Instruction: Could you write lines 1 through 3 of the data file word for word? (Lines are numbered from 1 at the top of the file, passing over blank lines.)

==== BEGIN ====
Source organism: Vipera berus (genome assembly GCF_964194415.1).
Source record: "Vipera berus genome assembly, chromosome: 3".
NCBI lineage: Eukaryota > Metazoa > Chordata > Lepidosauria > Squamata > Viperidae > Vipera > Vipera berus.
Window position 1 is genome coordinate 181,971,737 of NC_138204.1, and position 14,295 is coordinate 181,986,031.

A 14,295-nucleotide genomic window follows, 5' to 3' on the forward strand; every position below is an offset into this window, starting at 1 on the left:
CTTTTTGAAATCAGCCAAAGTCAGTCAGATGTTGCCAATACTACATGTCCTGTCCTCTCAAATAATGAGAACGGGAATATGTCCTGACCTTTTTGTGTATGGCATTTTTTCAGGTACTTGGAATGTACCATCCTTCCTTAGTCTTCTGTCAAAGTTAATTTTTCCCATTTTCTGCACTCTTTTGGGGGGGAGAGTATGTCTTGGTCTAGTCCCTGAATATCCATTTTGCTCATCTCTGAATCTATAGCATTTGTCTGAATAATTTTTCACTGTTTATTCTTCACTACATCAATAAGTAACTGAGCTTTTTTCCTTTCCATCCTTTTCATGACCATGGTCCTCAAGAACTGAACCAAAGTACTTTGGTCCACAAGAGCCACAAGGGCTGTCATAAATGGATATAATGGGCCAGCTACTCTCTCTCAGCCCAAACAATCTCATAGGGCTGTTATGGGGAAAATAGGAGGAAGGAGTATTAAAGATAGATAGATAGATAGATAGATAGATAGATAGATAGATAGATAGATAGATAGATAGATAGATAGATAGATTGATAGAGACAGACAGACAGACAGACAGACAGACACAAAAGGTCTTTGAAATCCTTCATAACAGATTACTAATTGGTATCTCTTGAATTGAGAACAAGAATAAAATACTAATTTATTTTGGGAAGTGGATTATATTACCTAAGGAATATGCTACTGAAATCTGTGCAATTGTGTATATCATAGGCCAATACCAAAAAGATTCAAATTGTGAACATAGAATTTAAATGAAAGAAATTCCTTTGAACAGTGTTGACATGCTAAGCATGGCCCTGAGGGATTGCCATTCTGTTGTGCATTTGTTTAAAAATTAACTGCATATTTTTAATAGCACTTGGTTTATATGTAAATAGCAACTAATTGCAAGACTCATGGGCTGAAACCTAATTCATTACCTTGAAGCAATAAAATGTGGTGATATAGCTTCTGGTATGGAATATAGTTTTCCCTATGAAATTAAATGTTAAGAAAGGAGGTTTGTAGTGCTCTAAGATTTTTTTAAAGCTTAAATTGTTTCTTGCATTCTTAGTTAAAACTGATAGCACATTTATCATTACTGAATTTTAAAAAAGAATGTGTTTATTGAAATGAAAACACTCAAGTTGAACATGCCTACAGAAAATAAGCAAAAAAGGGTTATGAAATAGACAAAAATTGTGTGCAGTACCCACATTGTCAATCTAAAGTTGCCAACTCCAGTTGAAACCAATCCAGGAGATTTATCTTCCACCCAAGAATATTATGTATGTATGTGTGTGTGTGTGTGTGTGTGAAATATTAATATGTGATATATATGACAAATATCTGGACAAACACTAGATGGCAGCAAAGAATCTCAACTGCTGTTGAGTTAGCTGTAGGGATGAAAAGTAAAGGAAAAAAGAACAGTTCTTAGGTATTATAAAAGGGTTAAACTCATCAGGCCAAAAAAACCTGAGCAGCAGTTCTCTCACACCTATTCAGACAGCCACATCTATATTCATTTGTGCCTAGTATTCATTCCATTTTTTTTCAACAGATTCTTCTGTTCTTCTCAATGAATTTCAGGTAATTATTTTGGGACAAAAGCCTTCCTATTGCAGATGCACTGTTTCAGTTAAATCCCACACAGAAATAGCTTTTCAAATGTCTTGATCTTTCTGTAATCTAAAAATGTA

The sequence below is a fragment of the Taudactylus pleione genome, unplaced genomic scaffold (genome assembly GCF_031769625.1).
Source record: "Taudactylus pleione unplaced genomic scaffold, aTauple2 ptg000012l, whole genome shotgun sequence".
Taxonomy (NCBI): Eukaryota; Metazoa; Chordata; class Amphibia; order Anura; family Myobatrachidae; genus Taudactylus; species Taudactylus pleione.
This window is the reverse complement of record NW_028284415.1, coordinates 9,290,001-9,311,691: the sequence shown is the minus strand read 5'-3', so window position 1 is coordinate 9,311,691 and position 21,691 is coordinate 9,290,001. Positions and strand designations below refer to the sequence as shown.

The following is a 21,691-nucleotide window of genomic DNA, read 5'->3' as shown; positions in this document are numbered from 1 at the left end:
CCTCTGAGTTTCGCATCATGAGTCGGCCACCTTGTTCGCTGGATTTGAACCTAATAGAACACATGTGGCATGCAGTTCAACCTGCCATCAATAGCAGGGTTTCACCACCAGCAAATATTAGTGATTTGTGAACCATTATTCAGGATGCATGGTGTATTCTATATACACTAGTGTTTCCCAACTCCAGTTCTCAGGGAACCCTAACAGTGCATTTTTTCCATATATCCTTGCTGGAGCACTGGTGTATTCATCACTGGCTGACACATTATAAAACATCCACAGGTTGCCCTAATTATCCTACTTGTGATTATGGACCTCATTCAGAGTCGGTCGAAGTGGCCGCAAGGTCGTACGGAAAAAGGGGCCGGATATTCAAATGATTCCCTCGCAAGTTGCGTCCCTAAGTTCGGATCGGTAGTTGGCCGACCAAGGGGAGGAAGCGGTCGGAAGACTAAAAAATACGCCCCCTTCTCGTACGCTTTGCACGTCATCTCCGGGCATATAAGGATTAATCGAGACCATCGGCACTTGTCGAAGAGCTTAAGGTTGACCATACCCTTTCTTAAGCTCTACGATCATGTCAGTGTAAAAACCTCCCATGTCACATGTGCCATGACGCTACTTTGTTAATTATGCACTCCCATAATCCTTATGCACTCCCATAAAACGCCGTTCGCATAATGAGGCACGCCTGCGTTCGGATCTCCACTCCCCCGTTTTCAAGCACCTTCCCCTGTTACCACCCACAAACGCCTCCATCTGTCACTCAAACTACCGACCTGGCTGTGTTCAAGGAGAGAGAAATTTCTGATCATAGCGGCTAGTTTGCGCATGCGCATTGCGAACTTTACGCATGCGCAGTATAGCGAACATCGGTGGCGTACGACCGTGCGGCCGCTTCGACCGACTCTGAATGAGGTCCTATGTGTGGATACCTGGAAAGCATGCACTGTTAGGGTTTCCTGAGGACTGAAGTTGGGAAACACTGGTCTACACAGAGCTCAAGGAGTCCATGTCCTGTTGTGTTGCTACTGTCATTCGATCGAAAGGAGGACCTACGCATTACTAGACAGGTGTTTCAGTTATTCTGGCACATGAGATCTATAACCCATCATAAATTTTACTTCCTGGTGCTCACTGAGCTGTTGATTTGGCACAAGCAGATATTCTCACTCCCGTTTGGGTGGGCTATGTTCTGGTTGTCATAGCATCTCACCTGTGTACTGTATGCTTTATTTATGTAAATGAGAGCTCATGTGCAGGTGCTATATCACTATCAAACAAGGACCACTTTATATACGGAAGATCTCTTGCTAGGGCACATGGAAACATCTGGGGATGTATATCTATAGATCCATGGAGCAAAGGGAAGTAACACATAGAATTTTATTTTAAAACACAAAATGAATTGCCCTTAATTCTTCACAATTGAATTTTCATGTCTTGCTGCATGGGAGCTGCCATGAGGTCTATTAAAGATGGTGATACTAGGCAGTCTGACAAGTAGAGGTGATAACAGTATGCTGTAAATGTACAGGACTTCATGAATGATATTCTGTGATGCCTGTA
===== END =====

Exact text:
Source organism: Vipera berus (genome assembly GCF_964194415.1).
Source record: "Vipera berus genome assembly, chromosome: 3".
NCBI lineage: Eukaryota > Metazoa > Chordata > Lepidosauria > Squamata > Viperidae > Vipera > Vipera berus.